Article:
In our Better Hearing Month Sound Bites podcast, Starkey’s panel of experts answered 10 of the most frequently asked questions we get about hearing, hearing loss and hearing aids.
One of the questions host Dave Fabry, Ph.D answered — along with Dr. Archelle Georgiou and Jamie Myers, Au.D. — was, “How do I know which type of hearing aid is right for me?” We’ve transcribed their answer below, which has been edited for length and clarity.
Dave Fabry, Ph.D. — To move into Question Three, if I have a hearing loss and hearing difficulties, how do I know what type of hearing aid is the best one for me?
Jamie Myers, Au.D. — That's an excellent question. And I mean, there are many different models or styles to choose from. And it's a loaded question, because from my audiologist mind, I go through so many things when thinking about what style is right for a patient.
So it's not as easy as just, "Oh, one size fit's all, click ‘add to cart.’ Yeah. That'll work for me."
Certainly there are some models that work for most. But when you're looking at a style, you have to think about, what is your ear like? What is your ear anatomy? Do you have a tiny ear? Is it tipsy and turny, and curvy? And nobody knows, because you've never been able to look inside your ear.
Not to mention your hearing loss. I mean, that's the first step in getting the hearing test. What is your hearing loss? And it's not even the severe hearing losses we worry about.
I think as an audiologist, most people we see still have some normal residual hearing, usually in their low frequencies. And they have a sloping loss where they've lost high frequency sounds, which ties back to misunderstanding, not hearing well in background noise — all of those first symptoms of hearing loss.
And [that type of] hearing loss is particularly difficult, because we don't want to plug your ear up. If you try to put a custom hearing aid in that ear, sometimes it's difficult. Sometimes you feel like you have your fingers in your ear, everything can sound a little more muffled, especially your own voice. So we have to take your specific hearing loss into consideration.
And now with the perk of having so much more connectivity with hearing aids, we have to discuss, what is your technological savviness? Do you like Bluetooth? Do you like connecting it to your phone? Do you like using apps? Do you still work? Do you use your cell phone? Do you use a landline? Do you use a walkie talkie? Do you use a radio? What do we need you to use your ears for?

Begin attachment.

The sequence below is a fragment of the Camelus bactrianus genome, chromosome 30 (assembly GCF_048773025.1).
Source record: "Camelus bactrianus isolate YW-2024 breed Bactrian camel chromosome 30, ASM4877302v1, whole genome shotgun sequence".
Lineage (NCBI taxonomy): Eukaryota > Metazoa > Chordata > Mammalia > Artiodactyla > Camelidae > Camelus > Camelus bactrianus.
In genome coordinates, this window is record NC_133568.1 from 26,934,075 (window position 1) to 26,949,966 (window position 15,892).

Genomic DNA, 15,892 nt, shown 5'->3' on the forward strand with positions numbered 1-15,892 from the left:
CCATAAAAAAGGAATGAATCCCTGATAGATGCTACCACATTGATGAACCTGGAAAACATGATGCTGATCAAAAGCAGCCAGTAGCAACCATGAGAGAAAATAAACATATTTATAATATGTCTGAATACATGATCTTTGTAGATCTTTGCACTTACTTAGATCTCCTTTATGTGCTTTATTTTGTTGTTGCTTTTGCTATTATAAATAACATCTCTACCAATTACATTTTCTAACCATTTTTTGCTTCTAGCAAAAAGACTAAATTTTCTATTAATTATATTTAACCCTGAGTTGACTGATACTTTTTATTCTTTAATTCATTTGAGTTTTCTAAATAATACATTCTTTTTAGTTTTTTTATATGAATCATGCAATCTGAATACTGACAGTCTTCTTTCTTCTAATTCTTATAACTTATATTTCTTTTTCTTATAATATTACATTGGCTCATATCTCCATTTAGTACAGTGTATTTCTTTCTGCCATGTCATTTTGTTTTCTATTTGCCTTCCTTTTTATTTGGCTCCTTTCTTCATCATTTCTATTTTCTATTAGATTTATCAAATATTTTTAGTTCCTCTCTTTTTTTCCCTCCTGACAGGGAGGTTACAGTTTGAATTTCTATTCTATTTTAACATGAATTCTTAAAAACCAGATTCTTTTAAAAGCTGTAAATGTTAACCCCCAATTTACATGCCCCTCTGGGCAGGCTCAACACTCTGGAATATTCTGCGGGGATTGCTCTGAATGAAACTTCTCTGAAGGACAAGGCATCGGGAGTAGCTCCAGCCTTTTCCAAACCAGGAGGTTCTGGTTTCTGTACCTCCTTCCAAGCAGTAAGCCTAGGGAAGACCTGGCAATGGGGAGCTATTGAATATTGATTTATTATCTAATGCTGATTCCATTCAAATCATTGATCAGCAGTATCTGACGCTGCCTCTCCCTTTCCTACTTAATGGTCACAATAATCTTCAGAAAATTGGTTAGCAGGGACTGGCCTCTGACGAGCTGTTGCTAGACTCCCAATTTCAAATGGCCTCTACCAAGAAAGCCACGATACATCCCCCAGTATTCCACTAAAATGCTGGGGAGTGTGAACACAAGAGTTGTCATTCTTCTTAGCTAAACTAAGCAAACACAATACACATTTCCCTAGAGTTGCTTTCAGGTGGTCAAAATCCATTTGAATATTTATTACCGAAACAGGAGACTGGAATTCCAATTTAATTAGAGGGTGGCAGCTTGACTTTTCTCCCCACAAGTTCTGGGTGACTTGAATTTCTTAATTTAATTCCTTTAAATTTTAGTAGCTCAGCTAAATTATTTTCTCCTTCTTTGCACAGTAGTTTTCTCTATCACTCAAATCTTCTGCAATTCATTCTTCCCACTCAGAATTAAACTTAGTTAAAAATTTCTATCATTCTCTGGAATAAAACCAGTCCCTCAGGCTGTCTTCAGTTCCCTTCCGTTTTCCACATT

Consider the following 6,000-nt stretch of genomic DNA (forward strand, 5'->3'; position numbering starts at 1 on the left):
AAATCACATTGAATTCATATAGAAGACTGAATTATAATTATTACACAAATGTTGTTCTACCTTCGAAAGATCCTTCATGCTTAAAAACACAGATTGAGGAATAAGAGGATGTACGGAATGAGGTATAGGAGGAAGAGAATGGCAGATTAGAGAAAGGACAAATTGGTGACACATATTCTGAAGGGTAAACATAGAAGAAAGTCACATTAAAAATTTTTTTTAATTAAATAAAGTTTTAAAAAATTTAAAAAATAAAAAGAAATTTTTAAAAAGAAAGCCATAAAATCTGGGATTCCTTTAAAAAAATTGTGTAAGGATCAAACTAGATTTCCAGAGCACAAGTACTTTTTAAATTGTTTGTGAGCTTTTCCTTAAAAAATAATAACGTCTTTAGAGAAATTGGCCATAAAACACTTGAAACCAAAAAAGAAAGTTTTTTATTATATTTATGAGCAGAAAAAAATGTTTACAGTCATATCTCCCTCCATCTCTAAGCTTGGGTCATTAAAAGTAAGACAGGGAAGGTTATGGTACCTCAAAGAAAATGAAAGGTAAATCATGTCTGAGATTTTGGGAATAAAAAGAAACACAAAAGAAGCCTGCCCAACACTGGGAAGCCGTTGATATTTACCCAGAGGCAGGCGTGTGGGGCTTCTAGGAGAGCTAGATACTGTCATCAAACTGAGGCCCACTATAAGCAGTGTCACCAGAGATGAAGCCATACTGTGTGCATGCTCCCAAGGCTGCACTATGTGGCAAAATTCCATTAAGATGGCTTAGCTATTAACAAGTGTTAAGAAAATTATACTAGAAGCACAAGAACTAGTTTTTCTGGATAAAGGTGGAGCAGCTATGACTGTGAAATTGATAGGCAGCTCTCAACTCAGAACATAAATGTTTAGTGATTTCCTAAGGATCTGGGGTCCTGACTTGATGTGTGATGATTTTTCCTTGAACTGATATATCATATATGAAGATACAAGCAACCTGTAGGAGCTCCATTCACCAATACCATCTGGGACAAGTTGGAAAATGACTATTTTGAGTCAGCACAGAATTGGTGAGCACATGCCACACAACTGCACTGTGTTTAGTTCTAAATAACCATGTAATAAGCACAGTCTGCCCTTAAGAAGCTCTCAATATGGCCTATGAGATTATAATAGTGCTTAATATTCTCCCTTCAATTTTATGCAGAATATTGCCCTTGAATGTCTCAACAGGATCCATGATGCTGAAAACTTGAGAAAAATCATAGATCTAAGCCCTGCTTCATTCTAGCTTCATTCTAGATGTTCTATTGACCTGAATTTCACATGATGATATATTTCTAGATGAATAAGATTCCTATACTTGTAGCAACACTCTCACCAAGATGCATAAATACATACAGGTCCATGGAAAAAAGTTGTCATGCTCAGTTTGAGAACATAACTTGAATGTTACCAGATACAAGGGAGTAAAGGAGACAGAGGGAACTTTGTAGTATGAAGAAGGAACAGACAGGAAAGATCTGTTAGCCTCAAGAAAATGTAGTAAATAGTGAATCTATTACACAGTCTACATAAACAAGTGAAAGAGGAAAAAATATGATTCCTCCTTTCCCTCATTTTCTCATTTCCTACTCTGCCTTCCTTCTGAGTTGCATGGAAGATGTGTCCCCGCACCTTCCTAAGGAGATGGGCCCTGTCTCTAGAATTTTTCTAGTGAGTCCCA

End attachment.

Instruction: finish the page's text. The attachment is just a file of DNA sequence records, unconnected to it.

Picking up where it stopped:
And so… your hearing care professional — they're really the steward of this journey that can guide you through all of those questions and then say, okay, based on what we know now, you have either this one option or you can choose from these three.
Dave Fabry, Ph.D. — And when I was working — and I still work with patients now — but we would talk about the size, like you said, the performance as well and then cost. And I think the great thing is that we are seeing channels that allow price points that can fit most people's budget. From devices that fit almost invisibly in the ear canal and still enable a connection directly to a smartphone, Android or iPhone, all the way up to the most powerful ones that may fit behind the ear or the receiver-in-canal devices.
And then really looking at the lifestyle beyond the audiogram, as you said, I think is so important to considering what the best solution will be. And that's why we at Starkey still believe that even with some of these new channels that may allow direct-to-consumer, that everything you articulated is often best handled and the best results achieved when the patient and the professional engage in the diagnosis and then the discussion over all of these different factors that will help them come up with the solution of the best size, the best performance and the best cost of device for them.
Jamie Myers, Au.D. — Absolutely.
Dave Fabry, Ph.D. — And then the last thing I would say is, we have two ears, we have two eyes, two ears. When people are looking at a hearing aid, they should be looking at two hearing aids. I think if you're looking at, if price is a sensitive factor, I would say — and I'd look to see whether you agree — that getting two devices is critical in terms of the best outcomes.
Jamie Myers, Au.D. — Oh, absolutely. I mean, studies have shown it. If you aid one ear and leave the other unaided, we can actually see your word discrimination or your word understanding, decrease in that unaided ear. And that really goes back to what Archelle was saying, all of this leads back to your brain. I mean, all of it is being processed up there. So really two is better than one when you do have hearing loss in both ears.
To find a nearby hearing care professional or audiologist who you can consult with to determine the best hearing aid for you, simply type your zip code in here and you’ll a generate a list of local providers who you can contact. To listen to this Starkey Sound Bites podcast (as well as past and future episodes) look for it wherever you get your podcasts.
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